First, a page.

- Understanding Tactile Contact: Haptic perception is tightly coupled to movement (action) via the physics of contact. Despite the complexity of these phenomena, people intuitively learn how best to move to extract desired information while accomplishing the task at hand. We seek to disentangle these elements by instrumenting physical interactions carried out by both natural agents (humans) and artificial agents (robots), analyzing the resulting signals with physics-based models and machine learning.
- Haptic Interface Technology: Haptic interfaces are mechatronic systems that modulate the physical interaction between a human and his or her tangible surroundings so that the human can act on and feel a virtual and/or remote environment. How can such systems vividly reproduce the perceptual experience of touching real objects and provide feedback that helps the user improve his or her motor skills? We seek to answer these questions by carefully studying existing technologies and inventing new haptic interfaces.
- Teleoperation Interfaces: Commonly used in minimally invasive robotic surgery and hazardous material handling, telerobotic systems empower humans to manipulate items by remotely controlling a robot. How can such systems support the operator to perform tasks with skill and outcomes that are as good as (or even better than) those accomplished via direct manipulation? We work to create new ways to capture operator input, deliver haptic feedback, and otherwise augment the operator's abilities, and we systematically study how these technologies affect the operator.
- Physical Human-Robot Interaction: To help humans in unstructured everyday environments like hospitals and homes, robots need better haptic interaction skills as well as increased social intelligence. We are working to discover whether and how physical human-robot interaction can benefit humanity by advancing robotic tactile perception and designing, building, and evaluating new physically interactive robots targeted at particular user populations.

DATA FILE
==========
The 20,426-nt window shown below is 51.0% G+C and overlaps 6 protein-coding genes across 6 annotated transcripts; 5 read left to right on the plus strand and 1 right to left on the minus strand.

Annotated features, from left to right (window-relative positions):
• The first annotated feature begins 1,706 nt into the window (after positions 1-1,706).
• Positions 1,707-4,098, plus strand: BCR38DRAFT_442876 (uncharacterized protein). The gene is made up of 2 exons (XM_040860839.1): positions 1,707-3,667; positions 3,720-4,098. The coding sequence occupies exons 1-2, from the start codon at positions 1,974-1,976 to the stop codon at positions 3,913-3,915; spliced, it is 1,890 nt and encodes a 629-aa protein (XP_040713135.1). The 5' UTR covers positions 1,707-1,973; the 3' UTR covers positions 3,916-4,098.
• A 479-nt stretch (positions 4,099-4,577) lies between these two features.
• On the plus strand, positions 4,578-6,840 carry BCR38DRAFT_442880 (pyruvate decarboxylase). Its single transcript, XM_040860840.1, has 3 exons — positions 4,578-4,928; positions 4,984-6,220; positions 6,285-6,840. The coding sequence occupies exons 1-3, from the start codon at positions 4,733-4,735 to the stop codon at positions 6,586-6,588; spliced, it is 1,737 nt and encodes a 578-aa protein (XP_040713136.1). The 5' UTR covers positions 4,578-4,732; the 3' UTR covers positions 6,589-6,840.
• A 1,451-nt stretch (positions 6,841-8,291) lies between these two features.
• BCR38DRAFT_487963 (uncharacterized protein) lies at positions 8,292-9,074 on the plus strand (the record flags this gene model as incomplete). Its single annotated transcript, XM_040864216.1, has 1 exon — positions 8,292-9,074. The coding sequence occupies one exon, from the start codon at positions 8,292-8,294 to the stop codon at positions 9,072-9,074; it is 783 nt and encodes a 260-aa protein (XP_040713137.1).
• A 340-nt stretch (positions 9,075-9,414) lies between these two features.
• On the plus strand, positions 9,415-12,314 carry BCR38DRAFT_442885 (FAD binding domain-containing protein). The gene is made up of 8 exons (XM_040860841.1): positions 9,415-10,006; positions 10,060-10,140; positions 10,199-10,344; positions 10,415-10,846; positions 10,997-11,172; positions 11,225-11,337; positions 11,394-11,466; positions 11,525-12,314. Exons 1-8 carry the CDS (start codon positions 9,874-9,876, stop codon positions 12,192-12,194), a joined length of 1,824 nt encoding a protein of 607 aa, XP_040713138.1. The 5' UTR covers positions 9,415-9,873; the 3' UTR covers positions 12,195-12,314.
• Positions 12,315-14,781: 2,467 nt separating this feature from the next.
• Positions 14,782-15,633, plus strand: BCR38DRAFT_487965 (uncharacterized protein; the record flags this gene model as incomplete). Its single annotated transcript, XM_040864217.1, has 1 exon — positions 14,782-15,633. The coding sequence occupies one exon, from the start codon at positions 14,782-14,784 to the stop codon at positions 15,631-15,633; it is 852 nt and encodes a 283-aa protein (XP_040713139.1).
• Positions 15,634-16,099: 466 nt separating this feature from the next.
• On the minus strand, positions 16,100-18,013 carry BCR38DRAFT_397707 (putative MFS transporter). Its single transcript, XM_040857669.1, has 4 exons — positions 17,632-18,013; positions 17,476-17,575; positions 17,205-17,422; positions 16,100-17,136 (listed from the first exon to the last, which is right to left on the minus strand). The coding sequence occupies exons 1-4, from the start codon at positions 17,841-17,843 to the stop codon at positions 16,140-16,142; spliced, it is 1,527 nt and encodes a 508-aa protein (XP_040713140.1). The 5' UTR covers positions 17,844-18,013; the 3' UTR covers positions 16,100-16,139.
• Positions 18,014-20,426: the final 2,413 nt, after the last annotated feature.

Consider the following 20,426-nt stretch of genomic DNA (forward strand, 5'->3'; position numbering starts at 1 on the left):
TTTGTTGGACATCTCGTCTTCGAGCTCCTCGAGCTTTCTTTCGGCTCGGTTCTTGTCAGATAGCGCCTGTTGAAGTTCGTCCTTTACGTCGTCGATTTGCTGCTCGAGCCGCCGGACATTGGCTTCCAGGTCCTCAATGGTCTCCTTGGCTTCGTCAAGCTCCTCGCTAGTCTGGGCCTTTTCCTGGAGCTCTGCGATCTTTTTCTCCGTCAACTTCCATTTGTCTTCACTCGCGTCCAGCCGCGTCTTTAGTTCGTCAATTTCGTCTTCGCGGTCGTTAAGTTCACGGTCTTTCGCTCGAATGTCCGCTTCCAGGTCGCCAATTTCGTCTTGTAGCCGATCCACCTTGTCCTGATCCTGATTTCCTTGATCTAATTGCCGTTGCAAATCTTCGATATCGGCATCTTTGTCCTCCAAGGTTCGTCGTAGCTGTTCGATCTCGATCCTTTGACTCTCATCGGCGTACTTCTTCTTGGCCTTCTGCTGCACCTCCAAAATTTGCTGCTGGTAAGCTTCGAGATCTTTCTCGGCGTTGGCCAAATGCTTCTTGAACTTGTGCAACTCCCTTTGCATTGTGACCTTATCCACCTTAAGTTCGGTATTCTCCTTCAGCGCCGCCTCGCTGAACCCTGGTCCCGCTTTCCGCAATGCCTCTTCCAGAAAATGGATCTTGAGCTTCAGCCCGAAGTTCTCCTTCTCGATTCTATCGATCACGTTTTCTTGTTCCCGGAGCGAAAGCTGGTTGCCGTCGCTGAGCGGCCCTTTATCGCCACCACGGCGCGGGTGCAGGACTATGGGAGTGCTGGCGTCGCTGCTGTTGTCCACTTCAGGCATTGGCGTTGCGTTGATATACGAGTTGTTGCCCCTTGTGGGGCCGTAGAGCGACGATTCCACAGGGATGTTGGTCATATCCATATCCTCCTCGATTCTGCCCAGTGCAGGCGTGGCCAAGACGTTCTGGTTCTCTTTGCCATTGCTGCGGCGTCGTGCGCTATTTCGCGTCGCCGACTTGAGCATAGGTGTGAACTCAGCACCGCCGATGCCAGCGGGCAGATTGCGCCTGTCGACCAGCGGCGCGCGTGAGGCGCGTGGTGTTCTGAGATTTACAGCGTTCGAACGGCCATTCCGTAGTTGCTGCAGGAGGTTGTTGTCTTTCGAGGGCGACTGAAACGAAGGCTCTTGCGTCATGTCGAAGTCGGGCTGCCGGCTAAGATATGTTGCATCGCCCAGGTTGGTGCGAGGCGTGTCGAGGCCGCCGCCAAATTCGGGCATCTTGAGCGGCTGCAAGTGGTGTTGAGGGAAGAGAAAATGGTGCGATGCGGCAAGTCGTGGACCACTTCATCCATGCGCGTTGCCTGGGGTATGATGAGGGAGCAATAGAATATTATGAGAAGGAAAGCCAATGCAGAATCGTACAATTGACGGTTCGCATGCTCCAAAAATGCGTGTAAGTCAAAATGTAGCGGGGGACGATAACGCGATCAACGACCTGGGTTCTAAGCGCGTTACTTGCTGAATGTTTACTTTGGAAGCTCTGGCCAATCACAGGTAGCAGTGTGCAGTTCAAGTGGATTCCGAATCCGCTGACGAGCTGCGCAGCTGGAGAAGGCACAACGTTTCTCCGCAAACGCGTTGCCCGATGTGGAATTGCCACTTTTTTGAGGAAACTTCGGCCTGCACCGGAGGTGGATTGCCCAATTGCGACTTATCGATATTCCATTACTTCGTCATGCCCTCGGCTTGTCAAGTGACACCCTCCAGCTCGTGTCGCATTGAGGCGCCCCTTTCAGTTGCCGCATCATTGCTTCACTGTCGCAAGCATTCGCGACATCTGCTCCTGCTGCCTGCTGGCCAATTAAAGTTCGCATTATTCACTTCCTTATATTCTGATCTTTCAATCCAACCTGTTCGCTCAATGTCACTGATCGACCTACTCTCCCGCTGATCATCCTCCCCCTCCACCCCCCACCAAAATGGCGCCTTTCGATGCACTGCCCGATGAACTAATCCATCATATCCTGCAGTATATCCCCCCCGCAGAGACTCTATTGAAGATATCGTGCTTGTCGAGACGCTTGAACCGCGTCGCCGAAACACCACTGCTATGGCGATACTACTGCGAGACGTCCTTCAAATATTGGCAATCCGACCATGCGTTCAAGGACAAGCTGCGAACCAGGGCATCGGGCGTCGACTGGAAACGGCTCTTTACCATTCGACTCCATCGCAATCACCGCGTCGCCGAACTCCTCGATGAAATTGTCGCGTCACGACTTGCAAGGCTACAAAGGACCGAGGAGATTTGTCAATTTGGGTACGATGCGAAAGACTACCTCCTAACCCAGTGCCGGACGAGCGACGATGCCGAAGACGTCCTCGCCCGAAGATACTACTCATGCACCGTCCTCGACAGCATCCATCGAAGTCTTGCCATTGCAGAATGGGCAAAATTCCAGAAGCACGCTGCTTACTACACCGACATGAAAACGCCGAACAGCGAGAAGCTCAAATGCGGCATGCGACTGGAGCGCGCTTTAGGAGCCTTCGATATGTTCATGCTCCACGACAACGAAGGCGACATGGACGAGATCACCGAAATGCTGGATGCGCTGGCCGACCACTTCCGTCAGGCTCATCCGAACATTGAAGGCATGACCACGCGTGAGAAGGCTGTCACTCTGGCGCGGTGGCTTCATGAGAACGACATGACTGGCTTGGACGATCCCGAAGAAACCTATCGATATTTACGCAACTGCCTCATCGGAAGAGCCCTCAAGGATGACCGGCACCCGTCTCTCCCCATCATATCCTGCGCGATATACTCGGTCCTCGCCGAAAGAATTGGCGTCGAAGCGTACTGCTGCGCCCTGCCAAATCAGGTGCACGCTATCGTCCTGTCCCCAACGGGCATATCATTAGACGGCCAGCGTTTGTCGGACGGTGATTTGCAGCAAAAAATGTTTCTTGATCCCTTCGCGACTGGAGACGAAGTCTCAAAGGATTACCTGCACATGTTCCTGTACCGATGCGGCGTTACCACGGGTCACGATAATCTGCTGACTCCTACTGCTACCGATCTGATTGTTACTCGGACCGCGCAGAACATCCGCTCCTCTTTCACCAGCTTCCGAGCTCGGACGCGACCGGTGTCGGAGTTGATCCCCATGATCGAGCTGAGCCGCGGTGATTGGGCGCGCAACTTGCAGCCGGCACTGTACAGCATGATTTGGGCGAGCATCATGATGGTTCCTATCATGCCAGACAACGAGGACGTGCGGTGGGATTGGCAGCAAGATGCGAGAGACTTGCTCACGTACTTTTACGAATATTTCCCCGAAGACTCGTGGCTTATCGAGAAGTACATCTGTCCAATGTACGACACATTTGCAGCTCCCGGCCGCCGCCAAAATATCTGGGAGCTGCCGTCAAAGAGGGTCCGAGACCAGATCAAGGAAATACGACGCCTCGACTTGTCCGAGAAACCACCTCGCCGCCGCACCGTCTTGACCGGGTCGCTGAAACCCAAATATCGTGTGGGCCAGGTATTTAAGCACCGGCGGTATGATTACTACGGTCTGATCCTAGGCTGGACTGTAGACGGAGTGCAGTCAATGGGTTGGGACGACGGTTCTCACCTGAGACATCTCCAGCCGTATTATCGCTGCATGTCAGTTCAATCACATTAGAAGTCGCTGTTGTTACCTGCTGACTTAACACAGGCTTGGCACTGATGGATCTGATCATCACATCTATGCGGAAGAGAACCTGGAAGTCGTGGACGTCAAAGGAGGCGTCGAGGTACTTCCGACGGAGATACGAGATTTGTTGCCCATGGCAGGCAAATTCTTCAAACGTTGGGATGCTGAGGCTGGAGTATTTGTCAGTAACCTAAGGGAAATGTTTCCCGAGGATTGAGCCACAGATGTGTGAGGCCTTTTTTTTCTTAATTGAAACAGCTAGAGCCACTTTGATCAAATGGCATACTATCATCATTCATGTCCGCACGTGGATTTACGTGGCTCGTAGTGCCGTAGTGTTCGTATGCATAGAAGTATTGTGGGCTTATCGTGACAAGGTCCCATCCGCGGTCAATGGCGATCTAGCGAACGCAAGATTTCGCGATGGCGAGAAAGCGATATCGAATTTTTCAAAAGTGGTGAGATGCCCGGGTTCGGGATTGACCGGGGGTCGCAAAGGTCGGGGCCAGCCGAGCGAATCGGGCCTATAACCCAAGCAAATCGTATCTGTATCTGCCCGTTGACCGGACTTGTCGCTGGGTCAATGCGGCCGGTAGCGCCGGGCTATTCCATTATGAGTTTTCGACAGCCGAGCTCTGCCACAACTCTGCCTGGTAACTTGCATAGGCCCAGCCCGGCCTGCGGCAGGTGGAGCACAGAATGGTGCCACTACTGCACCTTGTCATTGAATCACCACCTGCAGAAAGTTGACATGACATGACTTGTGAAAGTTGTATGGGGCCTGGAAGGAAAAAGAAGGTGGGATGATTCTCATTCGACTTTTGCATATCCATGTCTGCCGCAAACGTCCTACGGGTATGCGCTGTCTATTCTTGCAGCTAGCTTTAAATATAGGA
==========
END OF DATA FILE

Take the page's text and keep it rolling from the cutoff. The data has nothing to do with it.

The specific projects we pursue take shape through a bottom-up process that draws on the experience and interests of the primary researcher, the expertise and creativity of our director and other members of the department, ideas and expertise from our collaborators both within and outside of MPI-IS, and recent discoveries in haptics and related areas. Most of the resulting projects fit well within one of the above fields; a small number of projects bridge topics or are more remote from these core competencies. Each project typically has a lead researcher who is a research scientist, postdoctoral fellow, doctoral student, or masters thesis student. This person will generally be the first author of resulting publications, and Dr. Kuchenbecker will generally be the last author. Depending on the demands of the project, this pair may be supported by one or more other scientists, visiting professors, research engineers, technicians, student research assistants, summer interns, and/or short-term high-school interns.